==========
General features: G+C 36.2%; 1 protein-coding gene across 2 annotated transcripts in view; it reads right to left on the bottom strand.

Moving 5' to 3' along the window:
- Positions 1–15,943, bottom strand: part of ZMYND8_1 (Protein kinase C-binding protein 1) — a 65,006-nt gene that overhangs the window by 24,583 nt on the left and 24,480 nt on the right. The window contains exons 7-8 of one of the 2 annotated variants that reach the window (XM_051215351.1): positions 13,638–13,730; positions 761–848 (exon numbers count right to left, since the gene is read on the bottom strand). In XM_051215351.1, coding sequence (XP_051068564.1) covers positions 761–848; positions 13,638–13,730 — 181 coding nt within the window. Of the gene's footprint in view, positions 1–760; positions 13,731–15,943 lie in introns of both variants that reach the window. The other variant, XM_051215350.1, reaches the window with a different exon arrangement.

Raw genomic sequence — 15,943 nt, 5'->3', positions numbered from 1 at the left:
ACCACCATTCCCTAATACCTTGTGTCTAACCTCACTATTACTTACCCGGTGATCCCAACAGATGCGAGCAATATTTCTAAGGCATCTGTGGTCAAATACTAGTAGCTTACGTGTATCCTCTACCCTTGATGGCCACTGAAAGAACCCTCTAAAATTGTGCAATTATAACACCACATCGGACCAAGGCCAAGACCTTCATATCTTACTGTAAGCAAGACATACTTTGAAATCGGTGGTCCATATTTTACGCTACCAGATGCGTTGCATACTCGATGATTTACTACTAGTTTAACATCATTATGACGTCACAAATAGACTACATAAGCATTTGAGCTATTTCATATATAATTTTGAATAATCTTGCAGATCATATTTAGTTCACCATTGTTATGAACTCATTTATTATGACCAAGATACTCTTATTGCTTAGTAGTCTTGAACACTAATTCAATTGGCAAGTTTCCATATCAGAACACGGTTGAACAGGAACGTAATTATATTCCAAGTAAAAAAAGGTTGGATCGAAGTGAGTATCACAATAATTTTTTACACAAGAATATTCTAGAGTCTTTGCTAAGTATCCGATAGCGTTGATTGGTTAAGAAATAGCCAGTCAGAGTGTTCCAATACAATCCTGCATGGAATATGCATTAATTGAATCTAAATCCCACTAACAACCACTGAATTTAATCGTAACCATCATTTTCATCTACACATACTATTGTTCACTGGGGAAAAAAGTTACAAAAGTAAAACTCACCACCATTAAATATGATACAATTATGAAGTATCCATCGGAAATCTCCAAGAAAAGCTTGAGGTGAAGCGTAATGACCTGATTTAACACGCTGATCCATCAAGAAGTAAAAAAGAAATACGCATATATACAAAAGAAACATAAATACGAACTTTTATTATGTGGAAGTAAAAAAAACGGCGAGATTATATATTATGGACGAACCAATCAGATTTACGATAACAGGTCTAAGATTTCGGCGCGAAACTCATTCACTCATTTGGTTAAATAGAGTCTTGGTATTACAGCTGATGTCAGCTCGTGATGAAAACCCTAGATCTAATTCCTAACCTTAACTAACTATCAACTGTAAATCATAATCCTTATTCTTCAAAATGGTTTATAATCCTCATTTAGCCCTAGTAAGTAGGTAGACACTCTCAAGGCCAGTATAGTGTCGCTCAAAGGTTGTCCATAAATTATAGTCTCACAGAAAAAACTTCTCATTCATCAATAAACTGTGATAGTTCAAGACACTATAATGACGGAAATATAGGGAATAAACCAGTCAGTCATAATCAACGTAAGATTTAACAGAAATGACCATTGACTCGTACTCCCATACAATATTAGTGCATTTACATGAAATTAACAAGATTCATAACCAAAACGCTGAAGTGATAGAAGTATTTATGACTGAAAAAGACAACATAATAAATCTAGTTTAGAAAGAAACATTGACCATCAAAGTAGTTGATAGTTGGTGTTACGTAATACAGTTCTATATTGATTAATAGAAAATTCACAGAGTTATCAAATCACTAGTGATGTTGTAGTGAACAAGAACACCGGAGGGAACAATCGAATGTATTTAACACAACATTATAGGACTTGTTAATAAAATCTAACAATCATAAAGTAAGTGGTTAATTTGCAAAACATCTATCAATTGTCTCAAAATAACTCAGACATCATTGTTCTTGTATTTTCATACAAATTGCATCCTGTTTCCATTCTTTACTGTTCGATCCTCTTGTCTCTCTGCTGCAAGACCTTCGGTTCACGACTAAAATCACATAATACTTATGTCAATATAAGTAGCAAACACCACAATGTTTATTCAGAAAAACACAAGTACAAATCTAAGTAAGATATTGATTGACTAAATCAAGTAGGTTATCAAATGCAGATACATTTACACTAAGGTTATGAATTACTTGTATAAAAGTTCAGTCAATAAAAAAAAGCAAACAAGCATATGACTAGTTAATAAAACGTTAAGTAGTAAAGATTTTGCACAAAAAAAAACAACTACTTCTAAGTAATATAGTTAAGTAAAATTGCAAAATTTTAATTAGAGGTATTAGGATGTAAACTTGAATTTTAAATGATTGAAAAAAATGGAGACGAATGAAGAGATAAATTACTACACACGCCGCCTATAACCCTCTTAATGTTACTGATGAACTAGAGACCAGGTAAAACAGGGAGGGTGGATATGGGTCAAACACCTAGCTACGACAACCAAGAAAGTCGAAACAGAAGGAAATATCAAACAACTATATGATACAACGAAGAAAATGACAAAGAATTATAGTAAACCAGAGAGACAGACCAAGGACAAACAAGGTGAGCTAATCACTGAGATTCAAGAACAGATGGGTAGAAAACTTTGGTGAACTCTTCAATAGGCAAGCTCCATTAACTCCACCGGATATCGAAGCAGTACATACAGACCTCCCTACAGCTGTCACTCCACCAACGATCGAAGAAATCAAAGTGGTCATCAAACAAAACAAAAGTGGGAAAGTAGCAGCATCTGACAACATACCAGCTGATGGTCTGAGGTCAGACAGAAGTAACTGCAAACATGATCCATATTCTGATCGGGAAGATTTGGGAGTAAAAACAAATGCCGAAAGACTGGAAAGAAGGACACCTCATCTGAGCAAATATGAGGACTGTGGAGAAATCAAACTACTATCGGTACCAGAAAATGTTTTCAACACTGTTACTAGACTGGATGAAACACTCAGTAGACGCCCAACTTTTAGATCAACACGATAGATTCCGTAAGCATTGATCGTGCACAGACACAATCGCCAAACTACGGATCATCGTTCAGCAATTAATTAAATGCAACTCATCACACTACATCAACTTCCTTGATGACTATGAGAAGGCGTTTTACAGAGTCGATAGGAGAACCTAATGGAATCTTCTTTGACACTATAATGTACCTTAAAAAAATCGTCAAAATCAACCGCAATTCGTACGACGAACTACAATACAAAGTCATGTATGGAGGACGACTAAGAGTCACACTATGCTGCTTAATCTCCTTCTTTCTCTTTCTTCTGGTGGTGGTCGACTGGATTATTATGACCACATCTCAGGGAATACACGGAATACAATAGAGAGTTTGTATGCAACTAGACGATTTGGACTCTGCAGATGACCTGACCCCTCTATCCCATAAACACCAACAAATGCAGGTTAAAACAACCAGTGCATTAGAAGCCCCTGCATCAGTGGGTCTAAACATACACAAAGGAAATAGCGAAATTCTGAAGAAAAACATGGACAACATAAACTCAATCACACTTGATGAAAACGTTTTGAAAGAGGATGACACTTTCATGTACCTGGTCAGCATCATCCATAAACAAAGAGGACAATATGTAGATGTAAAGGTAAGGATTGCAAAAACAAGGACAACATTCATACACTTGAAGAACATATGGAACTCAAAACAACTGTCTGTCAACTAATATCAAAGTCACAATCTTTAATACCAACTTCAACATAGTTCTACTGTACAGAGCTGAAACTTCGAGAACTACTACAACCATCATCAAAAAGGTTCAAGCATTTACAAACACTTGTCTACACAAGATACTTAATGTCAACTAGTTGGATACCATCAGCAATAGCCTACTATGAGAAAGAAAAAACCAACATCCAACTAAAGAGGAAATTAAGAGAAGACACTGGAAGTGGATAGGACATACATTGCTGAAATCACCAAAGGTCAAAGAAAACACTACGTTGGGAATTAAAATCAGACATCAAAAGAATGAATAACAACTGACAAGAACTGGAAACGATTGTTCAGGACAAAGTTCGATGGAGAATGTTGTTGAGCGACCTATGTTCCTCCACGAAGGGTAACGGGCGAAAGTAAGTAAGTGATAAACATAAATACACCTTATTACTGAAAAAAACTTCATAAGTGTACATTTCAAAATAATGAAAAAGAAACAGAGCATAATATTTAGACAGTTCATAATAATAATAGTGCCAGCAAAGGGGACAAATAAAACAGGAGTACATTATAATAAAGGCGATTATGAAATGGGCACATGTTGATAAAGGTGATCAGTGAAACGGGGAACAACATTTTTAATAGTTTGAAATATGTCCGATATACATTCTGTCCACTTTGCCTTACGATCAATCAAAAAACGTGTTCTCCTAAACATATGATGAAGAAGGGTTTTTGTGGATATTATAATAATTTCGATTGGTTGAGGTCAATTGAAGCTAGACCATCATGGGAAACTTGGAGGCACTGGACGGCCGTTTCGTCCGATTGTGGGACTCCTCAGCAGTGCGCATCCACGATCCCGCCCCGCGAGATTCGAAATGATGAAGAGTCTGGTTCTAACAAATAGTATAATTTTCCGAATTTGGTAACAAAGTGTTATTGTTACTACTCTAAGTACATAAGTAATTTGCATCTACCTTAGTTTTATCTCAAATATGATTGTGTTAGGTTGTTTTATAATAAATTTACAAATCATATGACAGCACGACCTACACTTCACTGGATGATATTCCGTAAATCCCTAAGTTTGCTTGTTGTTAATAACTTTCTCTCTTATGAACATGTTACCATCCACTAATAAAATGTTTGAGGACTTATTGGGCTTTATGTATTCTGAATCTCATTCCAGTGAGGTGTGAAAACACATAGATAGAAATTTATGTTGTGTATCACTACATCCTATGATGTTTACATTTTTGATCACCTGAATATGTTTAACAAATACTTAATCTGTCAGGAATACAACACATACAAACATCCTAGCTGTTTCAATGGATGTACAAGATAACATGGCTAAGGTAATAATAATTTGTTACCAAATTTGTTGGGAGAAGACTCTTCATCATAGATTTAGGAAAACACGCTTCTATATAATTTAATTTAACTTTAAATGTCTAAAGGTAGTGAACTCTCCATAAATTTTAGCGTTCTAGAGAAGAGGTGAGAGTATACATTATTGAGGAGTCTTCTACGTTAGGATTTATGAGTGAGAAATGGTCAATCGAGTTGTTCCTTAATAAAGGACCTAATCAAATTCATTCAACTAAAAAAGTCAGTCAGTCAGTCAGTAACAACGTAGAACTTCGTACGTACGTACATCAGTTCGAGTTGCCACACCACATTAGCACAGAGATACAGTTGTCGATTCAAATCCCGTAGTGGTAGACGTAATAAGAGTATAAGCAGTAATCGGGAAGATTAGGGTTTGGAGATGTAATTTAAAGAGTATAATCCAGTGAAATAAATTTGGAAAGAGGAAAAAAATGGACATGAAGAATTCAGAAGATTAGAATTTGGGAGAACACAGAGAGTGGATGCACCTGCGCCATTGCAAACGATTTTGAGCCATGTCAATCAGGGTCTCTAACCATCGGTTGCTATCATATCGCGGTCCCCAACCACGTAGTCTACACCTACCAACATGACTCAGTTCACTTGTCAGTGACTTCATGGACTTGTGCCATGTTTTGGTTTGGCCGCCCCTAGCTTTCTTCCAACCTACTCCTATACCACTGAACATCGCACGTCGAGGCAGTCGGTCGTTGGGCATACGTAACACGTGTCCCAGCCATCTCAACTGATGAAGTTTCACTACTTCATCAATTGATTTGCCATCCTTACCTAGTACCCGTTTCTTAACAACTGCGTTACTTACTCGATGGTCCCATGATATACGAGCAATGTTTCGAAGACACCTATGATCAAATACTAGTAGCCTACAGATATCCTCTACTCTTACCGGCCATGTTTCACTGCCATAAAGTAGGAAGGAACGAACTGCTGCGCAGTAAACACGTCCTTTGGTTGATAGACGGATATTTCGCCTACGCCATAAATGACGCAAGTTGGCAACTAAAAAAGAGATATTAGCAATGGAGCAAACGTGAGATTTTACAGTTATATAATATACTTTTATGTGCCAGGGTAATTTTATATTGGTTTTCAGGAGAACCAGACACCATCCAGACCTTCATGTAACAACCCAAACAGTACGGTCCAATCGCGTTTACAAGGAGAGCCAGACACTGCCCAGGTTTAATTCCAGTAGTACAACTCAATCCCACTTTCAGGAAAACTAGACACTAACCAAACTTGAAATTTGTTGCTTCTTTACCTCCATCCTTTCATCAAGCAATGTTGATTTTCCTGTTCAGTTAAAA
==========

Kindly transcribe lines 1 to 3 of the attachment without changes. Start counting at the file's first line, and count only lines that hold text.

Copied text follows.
General features: G+C 36.2%; 1 protein-coding gene across 2 annotated transcripts in view; it reads right to left on the bottom strand.

Moving 5' to 3' along the window:
- Positions 1–15,943, bottom strand: part of ZMYND8_1 (Protein kinase C-binding protein 1) — a 65,006-nt gene that overhangs the window by 24,583 nt on the left and 24,480 nt on the right. The window contains exons 7-8 of one of the 2 annotated variants that reach the window (XM_051215351.1): positions 13,638–13,730; positions 761–848 (exon numbers count right to left, since the gene is read on the bottom strand). In XM_051215351.1, coding sequence (XP_051068564.1) covers positions 761–848; positions 13,638–13,730 — 181 coding nt within the window. Of the gene's footprint in view, positions 1–760; positions 13,731–15,943 lie in introns of both variants that reach the window. The other variant, XM_051215350.1, reaches the window with a different exon arrangement.